Garden Update: first it was the broccoli, then the greens, now we’re awash in spaghetti squash. The vine took over the 4’x10’ bed then tried to crawl across the aisle and up the bean trellis. A few weeks ago I noticed that the vine had withered and died and I decided that even though they were still a little under-ripe it was time to bring them inside. I had 8 of them lined up along our kitchen counter.

I think we may hand a few out at Halloween. Here kid, have a giant under-ripe squash. Boo!

Or maybe we’ll hand out kale. The kale I planted in the spring never bolted, it’s still growing and producing. A few weeks ago, I thinned out a few plants but I still have three. They’re taller than I am. I tied their stalks loosely to stakes so they won’t blow over. I expect them to walk into the house and curl up next to the fire any day now.

Hey kid, would you like a Reese’s peanut butter cup or… a stalk of kale?

Anyway, what are you awash in this fall? Are you planning to grow anything over the winter?

Here’s one of my favorite spaghetti squash recipes. It’s kind of like lasagna only without noodles and with squash so really nothing like lasagna. Forget I said that. Of course, it’s gluten-free. I made a Josie a special dairy-free section without the cheese.

Recipe: Spaghetti Squash Gratin with Tomato Sauce


  • 1 2 lb spaghetti squash
  • 1 lb ground buffalo (or beef)
  • 1 tsp olive oil
  • 2 minced garlic cloves
  • 1 tsp salt
  • 1 tsp pepper
  • 1/4 tsp crushed red pepper
  • 2 28oz cans whole tomatoes drained and chopped
  • 3 oregano sprigs
  • 3 thyme springs
  • 1/2 c grated Parmesan
  • 2 tsp chopped fresh oregano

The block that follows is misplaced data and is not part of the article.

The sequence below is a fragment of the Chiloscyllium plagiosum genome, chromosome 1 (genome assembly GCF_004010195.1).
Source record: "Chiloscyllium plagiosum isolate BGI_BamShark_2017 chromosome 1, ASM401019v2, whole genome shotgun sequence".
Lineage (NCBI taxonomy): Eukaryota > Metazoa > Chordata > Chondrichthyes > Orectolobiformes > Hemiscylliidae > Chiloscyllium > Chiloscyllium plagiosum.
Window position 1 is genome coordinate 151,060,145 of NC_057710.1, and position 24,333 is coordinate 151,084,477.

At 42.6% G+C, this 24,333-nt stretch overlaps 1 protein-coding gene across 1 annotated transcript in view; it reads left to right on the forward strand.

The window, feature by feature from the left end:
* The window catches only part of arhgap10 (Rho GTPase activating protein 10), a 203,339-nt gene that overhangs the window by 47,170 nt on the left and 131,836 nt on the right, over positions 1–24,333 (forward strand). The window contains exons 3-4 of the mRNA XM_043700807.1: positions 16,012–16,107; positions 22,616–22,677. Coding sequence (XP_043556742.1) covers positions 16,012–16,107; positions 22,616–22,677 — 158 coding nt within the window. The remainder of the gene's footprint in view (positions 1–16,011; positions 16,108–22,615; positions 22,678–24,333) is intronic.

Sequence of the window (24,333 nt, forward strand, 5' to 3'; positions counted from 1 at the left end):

• 1 tsp chopped fresh thyme
  • 1 15oz carton ricotta


  1. Preheat oven to 400.
  2. Pierce squash with a fork and place it on a baking sheet. Bake for at least an hour or until tender. Cool. Cut squash in half lengthwise. Throw away the seeds and use a fork to remove spaghetti-like strands to measure 4 cups.
  3. Brown ground buffalo (or beef) in a frying pan.
  4. Heat olive oil in a large sauce pan over medium heat. Add garlic and cook for 2 minutes. Add 1/2 teaspoon salt, 1/4 teaspoon black pepper, crushed red pepper, tomatoes, oregano and thyme sprigs. Bring to a boil. Reduce heat and simmer for 20 minutes. Discard oregano and thyme sprigs. Mix in browned buffalo, Parmesan, and remaining salt, pepper, oregano and thyme.
  5. Layer squash, tomato and buffalo mixture, and ricotta cheese in a 9×13 baking dish. Bake at 400 for 50 minutes.

Book Exchange

It seems like it’s about time to make myself useful, that I should impart some great knowledge or research findings. There’s just one problem. This book. I’m trapped and I can’t get out. Not only is David Sedaris on CD occupying my limited free brain space in the car, but at home it’s all about the book. I dream of the end of the day when I can go to bed and read it. That’s all I want.

I love a good epic, multi-generational tale, one that starts with the narrator’s grandparents immigrating to foreign lands usually, but not always, in times of war or disaster, on cargo ships surviving illnesses like tuberculosis and scurvy. I love almost any story that involves scurvy, except those that involve Ernest Shackleton and the eating of pets. I love present narrators – narrators as characters – who talk to me and tell me their stories. I love stories that end lifetimes later with the realization and loss of love, not always the romantic kind. This book fills all of these requirements. It might just make the list of my top 3 favorite books of all time.

The list:

Middlesex, Jeffrey Eugenides

The Brief and Wondrous Life of Oscar Wao, Junot Diaz

And now: Cutting for Stone, Abraham Verghese

What are your top 3? Don’t cheat. Only 3. They don’t have to be literary or lofty; they only have to make you happy. Tell me.

Tiny Cases to Hold Things

It was my birthday on Saturday. My hero, Polly, came to watch Josie while Paul and I jumped a train to Portland for two days and two nights. It was a dream come true. Here are some of the highlights.

We stayed in a trendy hotel.

I bought little cases to hold things. They make me enormously happy.

I tried to take some blogger self-portraits. It’s surprisingly difficult.

I wore a skirt.

I spent hours at the world’s largest bookstore. We bought books. I considered sharing a picture that didn’t show the titles but this says so much about our lives right now. You can’t see the children’s books on the bottom – Olivia, Curious George and Corduroy. It’s kind of a little poem.

I turned 37.